If desired, the fabric may be subjected to further finishing treatments such as dyeing, shearing, brushing, anti-static finishing, finishing oiling, flame-retarding finishing, polishing, water-repelling finishing, soil-releasing finishing, sliming finishing and the like. Shearing has been proved to be advantageously effected where the reverse side surface is fuzzy. Polishing and sliming finishing may preferably be effected during or after dyeing using a silicone finishing agent. The feel of the fabric may be changed by heat pressing or ironing. Dyeing may be carried out before or after the raising, preferably by a circular type pressing dyeing machine wherein the dye bath is circulated with the fabric to be dyed.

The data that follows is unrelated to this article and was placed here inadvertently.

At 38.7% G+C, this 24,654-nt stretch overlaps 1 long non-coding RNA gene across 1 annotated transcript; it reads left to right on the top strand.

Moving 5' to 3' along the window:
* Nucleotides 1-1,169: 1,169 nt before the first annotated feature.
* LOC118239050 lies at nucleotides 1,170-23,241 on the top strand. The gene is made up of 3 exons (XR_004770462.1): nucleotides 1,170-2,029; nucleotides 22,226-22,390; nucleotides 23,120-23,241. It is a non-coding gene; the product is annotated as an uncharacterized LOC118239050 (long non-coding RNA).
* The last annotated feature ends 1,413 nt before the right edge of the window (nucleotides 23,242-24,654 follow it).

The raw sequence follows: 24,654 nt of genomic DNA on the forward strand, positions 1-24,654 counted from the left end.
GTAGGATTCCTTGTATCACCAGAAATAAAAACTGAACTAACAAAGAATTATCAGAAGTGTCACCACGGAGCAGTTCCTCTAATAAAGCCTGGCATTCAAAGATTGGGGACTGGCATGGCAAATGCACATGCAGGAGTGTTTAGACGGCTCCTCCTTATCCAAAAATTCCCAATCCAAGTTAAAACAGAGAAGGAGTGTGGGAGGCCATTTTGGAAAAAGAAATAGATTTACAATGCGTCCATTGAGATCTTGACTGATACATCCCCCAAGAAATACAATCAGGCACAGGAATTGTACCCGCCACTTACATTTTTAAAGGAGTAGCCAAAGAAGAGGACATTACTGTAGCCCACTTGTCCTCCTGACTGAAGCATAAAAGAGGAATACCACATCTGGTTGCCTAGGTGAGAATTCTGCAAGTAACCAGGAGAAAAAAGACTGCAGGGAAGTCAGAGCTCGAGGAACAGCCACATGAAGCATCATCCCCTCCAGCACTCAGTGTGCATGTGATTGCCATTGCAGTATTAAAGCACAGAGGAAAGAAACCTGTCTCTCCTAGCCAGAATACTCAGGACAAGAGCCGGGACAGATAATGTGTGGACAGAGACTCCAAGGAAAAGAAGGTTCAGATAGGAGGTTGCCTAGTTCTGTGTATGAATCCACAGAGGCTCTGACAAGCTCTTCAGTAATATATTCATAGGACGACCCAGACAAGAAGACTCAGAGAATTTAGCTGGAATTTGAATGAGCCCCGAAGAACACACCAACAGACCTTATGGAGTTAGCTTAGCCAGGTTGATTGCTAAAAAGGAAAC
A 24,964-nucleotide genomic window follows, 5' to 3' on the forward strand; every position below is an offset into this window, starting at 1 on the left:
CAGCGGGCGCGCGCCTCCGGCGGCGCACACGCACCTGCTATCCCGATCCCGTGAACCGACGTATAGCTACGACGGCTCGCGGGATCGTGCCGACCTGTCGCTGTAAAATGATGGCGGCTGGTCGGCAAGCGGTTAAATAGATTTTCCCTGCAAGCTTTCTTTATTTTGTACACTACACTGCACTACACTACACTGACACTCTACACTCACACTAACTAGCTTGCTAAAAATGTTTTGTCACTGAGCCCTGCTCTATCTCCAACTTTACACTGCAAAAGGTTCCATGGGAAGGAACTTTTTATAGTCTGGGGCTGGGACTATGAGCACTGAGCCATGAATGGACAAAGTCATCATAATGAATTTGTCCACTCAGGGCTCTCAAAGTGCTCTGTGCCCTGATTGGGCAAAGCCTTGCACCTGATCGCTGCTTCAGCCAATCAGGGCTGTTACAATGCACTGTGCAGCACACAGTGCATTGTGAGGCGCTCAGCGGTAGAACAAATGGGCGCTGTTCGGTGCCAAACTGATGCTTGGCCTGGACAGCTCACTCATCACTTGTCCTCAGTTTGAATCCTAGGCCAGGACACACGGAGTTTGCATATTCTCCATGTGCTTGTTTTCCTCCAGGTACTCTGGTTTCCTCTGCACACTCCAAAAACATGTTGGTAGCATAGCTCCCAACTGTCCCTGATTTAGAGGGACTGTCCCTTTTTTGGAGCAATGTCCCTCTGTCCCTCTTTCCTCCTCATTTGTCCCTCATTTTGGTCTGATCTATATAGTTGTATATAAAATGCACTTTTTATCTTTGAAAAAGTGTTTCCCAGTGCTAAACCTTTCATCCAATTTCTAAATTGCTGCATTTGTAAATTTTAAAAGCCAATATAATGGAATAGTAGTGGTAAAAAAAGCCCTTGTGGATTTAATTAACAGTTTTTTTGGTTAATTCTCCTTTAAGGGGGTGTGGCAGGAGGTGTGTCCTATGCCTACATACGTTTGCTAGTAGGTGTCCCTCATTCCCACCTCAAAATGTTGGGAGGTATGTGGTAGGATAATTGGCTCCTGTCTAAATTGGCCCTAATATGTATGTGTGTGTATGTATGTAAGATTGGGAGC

As hereinbefore mentioned, it is preferred, in general, that the extra fine filaments have a depth of color the same as that of the other filaments of ordinary fineness contained in the fabric. It has been found that when the fabric is dyed with a disperse dye, the extra fine filaments are firstly deep dyed and, then, the other filaments of ordinary fineness become deep dyed with the lapse of time while the depth of the color of the extra fine filaments is decreased. Thus, in order to obtain the same depth of color on both the extra fine filaments and the filaments of ordinary fineness, it has been proved that dyeing should be stopped after the lapse of a certain dyeing time. For example, where the fabric is dyed with a disperse dye in a circular type pressing dyeing machine, the suitable dyeing time is 455 minutes at 125 C. and 605 minutes at 120 C.